June 15, 2009

India knock themselves out


By Syed Khalid Mahmood

Curse the excessive betting, blame the infighting or hold the board officials responsible it can’t hide the fact that the strongest outfit to have entered the competition has been knocked out in an unceremonious manner.

India stood head and shoulders above any other side in the shortest version of the game and probably it was a combination of too many factors that prompted their early exit against the run of play.

It was not for the first time that the Indians have been knocked over far too earlier than anticipated. They have perished this way more often than not whenever they were installed as the favourites or billed as the most potent side.

Cricket has the kind of following in India that’s unmatchable. The credit goes to their cricket enthusiasts for having learnt to be so patient over the years. May be they have become accustomed to watching their team slide when least expected to do so.

The manner in which India have surrendered to the West Indies and England in the Super Eight matches makes one feel bewildered. No cricket fan can easily digest the fact that India have knocked themselves out of the tournament by losing to these two teams in succession.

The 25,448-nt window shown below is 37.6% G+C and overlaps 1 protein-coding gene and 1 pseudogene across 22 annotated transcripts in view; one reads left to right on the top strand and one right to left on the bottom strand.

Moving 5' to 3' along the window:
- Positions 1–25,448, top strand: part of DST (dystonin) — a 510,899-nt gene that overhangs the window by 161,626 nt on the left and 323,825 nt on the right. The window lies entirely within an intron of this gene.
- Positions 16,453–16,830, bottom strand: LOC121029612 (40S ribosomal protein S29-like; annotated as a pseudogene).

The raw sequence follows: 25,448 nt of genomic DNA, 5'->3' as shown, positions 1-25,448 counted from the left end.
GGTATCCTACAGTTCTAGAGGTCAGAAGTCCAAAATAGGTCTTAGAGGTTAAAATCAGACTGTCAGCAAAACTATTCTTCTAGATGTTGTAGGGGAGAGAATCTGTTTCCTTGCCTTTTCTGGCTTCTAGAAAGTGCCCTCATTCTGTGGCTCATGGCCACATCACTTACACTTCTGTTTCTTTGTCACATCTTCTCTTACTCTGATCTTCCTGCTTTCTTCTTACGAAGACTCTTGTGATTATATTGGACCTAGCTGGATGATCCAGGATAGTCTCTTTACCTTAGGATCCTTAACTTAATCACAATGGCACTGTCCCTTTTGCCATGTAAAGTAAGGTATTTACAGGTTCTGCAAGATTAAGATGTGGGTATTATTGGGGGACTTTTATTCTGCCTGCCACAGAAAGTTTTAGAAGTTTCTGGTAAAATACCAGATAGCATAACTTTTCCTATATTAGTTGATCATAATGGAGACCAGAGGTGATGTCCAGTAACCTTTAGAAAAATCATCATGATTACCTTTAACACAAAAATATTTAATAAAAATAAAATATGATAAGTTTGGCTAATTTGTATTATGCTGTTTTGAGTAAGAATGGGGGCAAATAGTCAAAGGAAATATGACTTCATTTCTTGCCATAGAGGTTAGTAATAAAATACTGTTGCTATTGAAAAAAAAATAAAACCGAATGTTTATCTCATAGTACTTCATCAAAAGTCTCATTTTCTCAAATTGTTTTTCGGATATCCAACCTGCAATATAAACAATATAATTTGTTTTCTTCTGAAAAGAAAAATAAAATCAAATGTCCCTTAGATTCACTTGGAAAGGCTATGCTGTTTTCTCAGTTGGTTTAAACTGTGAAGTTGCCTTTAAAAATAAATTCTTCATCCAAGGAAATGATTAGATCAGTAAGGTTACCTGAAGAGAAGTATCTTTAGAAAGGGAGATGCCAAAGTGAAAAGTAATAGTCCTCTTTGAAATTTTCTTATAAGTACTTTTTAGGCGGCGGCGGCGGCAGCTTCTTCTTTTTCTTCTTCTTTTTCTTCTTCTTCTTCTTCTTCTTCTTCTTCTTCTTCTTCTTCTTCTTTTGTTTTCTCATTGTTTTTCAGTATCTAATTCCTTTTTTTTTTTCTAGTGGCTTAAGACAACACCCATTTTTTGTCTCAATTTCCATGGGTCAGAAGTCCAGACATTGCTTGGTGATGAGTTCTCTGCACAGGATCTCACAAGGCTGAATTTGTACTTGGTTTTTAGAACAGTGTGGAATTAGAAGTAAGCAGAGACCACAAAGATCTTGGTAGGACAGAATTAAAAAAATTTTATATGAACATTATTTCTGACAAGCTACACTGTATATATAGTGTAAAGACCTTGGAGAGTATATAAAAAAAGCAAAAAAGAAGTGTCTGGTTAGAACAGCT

Didn’t it seem funny that England needed the gift of so many extras to reach a total that could be described as fighting? Harbhajan Singh, the most experienced bowler on either side, had become literally unplayable for the England batsmen who don’t come across such high quality of spin bowling in their domestic tournaments.

Harbhajan fired not one but two deliveries far too wide down the leg side in successive overs that meant the addition of 10 runs to the England total besides the opportunity of having a go at two extra deliveries. It can happen once but to have done it two times in as many overs was incredible to say the least.

His act looked all the more perplexing considering the fact that he had taken two wickets earlier in the over and the England batsmen were clueless. Why did he need to target way outside leg stump when a straighter one was more likely to the job is a question that would remain unanswered for eternity!

By the look of things, Yuvraj Singh, one of the best fielders in the world, appeared to have ensured by misfielding at short fine-leg that Harbhajan’s act of sending the wide was not wasted. Yes of all people it was Yuvraj who misfielded and allowed the boundary to take the England total past 150 that had earlier looked unlikely.

Everyone watching the action at the ground or on television in the comfort of their homes believed that India would still face no problems in chasing down the target of 154 in 20 overs in the must-win game for them.

But it became all too obvious only a few overs after the start of the Indian innings that something else was written on the wall. Nobody could dare changing the script. It was all over for India.

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